Comment on Let us stay away from prejudgments! by neginf

Thanks for your elaborate comment.! You mentioned a subtle novel point related to the cognitive science of learning. While I am not an expert in this field, I think our brain naturally learns about unknowns by clustering them and extracting their features. I agree with you that this process is not harmful in general, but becomes totally absurd when applied for making prejudgments.

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Let us stay away from prejudgments!

I am a 29-year-old woman from Iran.  As far as I remember, I have witnessed several evidences of “difference seeking” which I want to share with you, as well as my current believes about how to deal with this universal phenomenon, specifically its reflection in educational environments.

Back to Iran, there are barely international communities who live there for long time. While significant number of tourists visit Iranian heritage sites yearly, not many choose to stay as immigrants,  particularly in the past 40 years.  Well, this may bring about a picture of a quite uniform country with quite similar people of the same nation, skin color, culture and history. This is not really the case, though; in facts, driving from north to south and east to west, one meet totally different individuals. Due to modern urbanism,  many people have been moving to  big cities, such as Tehran the capital city of Iran, where suddenly they find new accents, lifestyles and looks.  And then the “difference seeking” engine starts generating prejudgments:  Turks are this, Kurds are that, Balochs are this, Arabs are that, blah blah blah.

During the past four years of my life in the US, I have experienced another level of living in a multicultural country. The appearance differences are substantially significant,  so that not only all Iranians are grouped in one cluster, but also many times people of our neighboring countries are added to our group, and we make a larger cluster called Middle Easterners! And, again, the same story repeats: Whites are this, Blacks are that, Asians are this, Browns are that, blah blah blah. This time, just the prejudgments are applied to larger groups of people with remarkable visual differences, but the essence of such statements are the same:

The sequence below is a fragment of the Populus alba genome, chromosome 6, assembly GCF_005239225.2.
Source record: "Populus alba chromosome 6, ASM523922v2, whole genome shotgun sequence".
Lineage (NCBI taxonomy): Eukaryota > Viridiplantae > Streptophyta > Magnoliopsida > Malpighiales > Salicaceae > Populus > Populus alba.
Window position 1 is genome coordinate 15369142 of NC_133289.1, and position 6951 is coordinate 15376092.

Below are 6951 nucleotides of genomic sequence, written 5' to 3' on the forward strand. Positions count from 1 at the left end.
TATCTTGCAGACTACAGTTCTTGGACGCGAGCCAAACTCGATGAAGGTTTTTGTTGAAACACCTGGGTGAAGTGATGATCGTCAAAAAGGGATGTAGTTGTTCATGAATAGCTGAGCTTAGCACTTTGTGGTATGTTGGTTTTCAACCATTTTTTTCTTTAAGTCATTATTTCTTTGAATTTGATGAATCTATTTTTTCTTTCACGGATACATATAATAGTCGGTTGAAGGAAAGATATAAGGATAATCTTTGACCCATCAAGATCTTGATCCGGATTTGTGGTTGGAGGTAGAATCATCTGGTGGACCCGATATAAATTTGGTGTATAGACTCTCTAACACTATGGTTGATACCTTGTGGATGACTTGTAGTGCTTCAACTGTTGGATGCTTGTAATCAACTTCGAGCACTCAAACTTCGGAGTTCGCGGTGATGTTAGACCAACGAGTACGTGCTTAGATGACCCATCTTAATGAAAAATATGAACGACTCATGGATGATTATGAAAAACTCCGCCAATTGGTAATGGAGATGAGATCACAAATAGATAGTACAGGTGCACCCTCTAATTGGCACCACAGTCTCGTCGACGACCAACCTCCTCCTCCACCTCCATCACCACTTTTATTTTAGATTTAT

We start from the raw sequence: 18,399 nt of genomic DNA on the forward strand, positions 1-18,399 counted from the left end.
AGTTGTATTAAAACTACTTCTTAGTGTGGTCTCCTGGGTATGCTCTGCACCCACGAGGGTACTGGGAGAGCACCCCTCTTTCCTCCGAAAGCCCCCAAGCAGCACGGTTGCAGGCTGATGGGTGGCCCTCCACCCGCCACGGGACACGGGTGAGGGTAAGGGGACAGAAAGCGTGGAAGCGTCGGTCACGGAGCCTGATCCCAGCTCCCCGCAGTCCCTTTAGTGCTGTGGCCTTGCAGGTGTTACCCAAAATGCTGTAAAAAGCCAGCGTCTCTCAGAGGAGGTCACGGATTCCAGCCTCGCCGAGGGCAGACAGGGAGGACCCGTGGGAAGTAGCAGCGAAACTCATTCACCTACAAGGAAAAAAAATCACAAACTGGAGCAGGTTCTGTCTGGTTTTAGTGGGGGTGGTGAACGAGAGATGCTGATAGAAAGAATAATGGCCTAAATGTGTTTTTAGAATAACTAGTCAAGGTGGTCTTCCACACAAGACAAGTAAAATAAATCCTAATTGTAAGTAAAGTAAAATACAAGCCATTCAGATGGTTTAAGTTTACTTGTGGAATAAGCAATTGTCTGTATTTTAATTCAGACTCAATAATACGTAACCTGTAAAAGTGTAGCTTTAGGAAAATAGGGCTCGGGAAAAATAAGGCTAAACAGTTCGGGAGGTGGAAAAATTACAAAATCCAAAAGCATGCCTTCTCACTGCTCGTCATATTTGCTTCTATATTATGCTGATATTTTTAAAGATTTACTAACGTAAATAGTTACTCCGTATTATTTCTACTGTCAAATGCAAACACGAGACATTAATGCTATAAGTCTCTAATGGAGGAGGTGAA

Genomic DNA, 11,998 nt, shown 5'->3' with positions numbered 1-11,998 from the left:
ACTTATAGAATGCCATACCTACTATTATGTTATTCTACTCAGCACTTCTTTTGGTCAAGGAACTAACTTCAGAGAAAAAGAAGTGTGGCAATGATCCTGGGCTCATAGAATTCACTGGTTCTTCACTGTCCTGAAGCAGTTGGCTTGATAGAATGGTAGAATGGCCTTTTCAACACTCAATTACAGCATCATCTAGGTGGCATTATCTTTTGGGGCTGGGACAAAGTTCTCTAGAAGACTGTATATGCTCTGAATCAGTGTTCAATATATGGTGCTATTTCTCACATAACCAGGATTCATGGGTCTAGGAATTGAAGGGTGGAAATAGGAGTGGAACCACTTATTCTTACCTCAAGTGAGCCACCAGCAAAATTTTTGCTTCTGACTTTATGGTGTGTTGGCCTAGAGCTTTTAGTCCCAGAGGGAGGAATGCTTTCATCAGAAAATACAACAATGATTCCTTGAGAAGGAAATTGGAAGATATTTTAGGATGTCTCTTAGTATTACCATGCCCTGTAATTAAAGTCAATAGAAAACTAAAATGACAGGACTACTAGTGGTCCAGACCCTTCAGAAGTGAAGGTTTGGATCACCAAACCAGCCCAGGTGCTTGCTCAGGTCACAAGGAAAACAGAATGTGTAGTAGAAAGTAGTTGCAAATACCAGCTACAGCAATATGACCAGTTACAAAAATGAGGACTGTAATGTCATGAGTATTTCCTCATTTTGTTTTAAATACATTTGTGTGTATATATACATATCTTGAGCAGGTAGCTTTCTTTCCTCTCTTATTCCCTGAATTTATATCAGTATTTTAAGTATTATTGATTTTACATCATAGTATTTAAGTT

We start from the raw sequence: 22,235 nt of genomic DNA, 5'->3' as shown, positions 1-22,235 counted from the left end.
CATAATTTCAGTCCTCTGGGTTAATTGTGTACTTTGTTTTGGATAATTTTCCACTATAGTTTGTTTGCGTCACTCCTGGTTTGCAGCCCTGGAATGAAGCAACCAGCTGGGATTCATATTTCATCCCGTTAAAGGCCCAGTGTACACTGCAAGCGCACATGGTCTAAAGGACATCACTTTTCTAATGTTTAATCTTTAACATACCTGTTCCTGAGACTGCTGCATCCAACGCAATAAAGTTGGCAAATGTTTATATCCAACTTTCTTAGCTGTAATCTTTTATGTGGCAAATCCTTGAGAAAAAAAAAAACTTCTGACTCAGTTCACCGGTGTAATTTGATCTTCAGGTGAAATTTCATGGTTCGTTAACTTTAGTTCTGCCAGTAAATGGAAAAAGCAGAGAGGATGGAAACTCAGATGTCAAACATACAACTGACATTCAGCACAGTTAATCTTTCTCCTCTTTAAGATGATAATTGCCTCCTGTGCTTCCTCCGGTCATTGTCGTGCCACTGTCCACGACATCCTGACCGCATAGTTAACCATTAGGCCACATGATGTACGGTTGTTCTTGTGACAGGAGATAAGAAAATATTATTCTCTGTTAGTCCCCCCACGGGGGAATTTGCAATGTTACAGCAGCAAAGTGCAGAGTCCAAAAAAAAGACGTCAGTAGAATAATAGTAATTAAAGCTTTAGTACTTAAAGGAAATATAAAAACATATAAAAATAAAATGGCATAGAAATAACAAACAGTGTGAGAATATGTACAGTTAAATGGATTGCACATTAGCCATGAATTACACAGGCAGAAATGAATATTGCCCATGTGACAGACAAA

• We have a backpack of features specific to each cluster. Simply, whenever we meet a person who looks like a member of that cluster, without having a enough knowledge about his/her background, we assign those feature to that person.
  • We feel excited to share our backpacks with fellow citizens, and make it updated!
  • After a while, we become even more expert and make small bags in our backpacks, e.g. eastern and western Europeans bags inside the Europeans bag.

Academic environments are of the most diverse places where local/international scholars get together. It is definitely very crucial to train students, faculties and staff of such environments to learn more about (1) the “hidden brain” which implicitly generates the above prejudgments, (2) techniques to terminate/dilute these thoughts, (3) polite yet frank dialogues to deal with discriminating conversations. What if we consider the whole community as one organ whose members endeavor to LEARN, and all speak in one language called SCIENCE? Is not it a more respectful, inclusive and effectual alternative?